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Talk about gas savings…

A group of Venezuelan researchers reportedly have come up with a new way of fermenting beans that will not only make them more nutritious, but also reduce the flatulence they induce in people who consume them.

Flatulence, apparently, is caused by compounds in the beans that are less digestible than other compounds. The scientists found that by increasing a certain kind of bacteria in the fermentation process, it actually reduces the compounds.

It's good to know that the Venezuelans are on the case.

I have concerns about this. After all, this may be good for the bean business, not to mention for social acceptability among people who eat them.

But what about the comedy business?

Without the old fashioned beans and their old fashioned effects, "Blazing Saddles" would have been a far less funny movie.

Saw "The Sentinel" last weekend, and I can report that it is a decent, serviceable thriller that doesn’t stand up to too much scrutiny but has some pleasures nonetheless – chief among them the return of Michael Douglas to the screen as a Secret Service agent accused of treason and setting up the President for assassination. As always, Douglas is great – he's aged well as he moves into Harrison Ford territory, still vigorous but willing to be out of breath during chase scenes. (They both sort of remind me of Burt Lancaster or William Holden in their later years.)

The biggest problem with the movie is the presence of Kiefer Sutherland as another agent – not because he isn’t good (he's fine), but because he reminds the viewer that "The Sentinel" isn’t nearly as good as "24" is on a weekly basis.

The fact is that "24" has set a new standard for thrillers, both on TV and in movie theatres. Every week, they ramp up the tension to almost unbearable levels…and even as the plot takes twists and turns that defy imagination (and sometimes, admittedly, credibility), it is hard to take our eyes off Sutherland's Jack Bauer.

It is TiVo time this Sunday.

There's "The West Wing," which is winding down its seven-year run with some terrific stories about politics and governing…and this week, the previews hint, it will deal with questions of mandates and partisanship in ways that people rooting for a Kerry-McCain campaign ticket might approve of.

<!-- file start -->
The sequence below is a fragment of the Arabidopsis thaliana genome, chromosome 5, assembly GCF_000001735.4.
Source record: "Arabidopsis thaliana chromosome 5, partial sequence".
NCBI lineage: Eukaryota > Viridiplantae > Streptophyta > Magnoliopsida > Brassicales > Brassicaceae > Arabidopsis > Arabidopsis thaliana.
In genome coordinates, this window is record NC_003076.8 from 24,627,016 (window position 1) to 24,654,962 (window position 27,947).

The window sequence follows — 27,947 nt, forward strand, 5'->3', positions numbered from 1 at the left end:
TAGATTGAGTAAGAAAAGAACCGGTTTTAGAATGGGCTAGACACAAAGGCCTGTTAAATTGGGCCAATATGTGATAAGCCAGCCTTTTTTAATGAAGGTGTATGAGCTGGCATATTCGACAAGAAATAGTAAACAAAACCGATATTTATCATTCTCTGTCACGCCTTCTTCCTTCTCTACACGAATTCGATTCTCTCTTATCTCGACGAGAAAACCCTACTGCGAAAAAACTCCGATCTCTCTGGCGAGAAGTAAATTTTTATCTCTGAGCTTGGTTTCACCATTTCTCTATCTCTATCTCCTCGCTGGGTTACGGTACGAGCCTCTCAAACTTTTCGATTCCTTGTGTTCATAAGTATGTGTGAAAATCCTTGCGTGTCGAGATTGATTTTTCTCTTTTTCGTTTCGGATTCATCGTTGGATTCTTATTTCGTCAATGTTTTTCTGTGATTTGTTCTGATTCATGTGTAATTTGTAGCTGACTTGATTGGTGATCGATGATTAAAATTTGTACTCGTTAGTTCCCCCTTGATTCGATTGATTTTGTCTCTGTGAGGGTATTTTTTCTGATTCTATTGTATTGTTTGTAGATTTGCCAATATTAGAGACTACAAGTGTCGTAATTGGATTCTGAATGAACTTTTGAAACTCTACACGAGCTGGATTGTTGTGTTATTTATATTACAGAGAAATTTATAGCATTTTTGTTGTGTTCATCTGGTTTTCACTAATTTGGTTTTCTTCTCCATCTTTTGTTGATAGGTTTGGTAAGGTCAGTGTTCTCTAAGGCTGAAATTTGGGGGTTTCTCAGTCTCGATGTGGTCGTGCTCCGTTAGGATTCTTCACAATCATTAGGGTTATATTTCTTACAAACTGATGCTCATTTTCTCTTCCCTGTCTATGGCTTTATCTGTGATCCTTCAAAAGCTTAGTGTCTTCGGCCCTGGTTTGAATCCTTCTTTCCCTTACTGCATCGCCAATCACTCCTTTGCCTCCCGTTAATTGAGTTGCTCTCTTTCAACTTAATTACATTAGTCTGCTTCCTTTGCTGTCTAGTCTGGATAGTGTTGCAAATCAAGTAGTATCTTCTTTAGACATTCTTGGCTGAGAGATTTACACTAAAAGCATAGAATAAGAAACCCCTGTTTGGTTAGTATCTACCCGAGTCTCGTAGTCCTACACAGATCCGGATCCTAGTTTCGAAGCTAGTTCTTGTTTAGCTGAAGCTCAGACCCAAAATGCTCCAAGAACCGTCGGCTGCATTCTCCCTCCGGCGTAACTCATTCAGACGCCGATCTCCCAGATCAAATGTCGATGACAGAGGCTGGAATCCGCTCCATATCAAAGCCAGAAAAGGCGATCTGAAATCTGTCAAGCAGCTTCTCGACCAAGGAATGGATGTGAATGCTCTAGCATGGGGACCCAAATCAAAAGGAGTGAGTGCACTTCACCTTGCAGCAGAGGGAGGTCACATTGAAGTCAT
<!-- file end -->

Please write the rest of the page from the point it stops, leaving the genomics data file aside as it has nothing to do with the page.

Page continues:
There's "The Sopranos," which continues to be a fascinating and unorthodox look at a New Jersey mob family. This year has been a little obtuse, but riveting nevertheless, as Tony Soprano watches so much of what he believed to be permanent slowly but perceptibly crack apart.

Finally, there's the third Jesse Stone movie – "Death in Paradise" - starring Tom Selleck as the former Los Angeles cop, a world-weary functional alcoholic looking for redemption as police chief of fictional Paradise, Massachusetts. Based on the terrific novels by Robert B. Parker, this series of movies has so far proven to be the antithesis of the "CSI" approach to crime series; they are deliberate and moody, character-driven and thoughtful…and Selleck, as always, is the definition of a TV star as well as being an underrated actor.

We had a wonderful new beer the other day – a Maudite Red, which is from Canada, and is thick and rich and distinctive. We checked out the company's website and discovered that this mahogany-colored beer is "the first beer brewed in America that improves with age. When served young, it is very smooth, but when served after several years of storage, its flavour is reminiscent of port."


Monday, I celebrate 23 years of marriage to Mrs. Content Guy. Which speaks volumes about my good taste in women, and even more about her patience, forbearance, sense of humor, tolerance and patience.

And the best thing about it is that we have relatives who lose money every time we celebrate an anniversary.

They said it wouldn’t last.

That's it for this week. See you next month.

KC's View: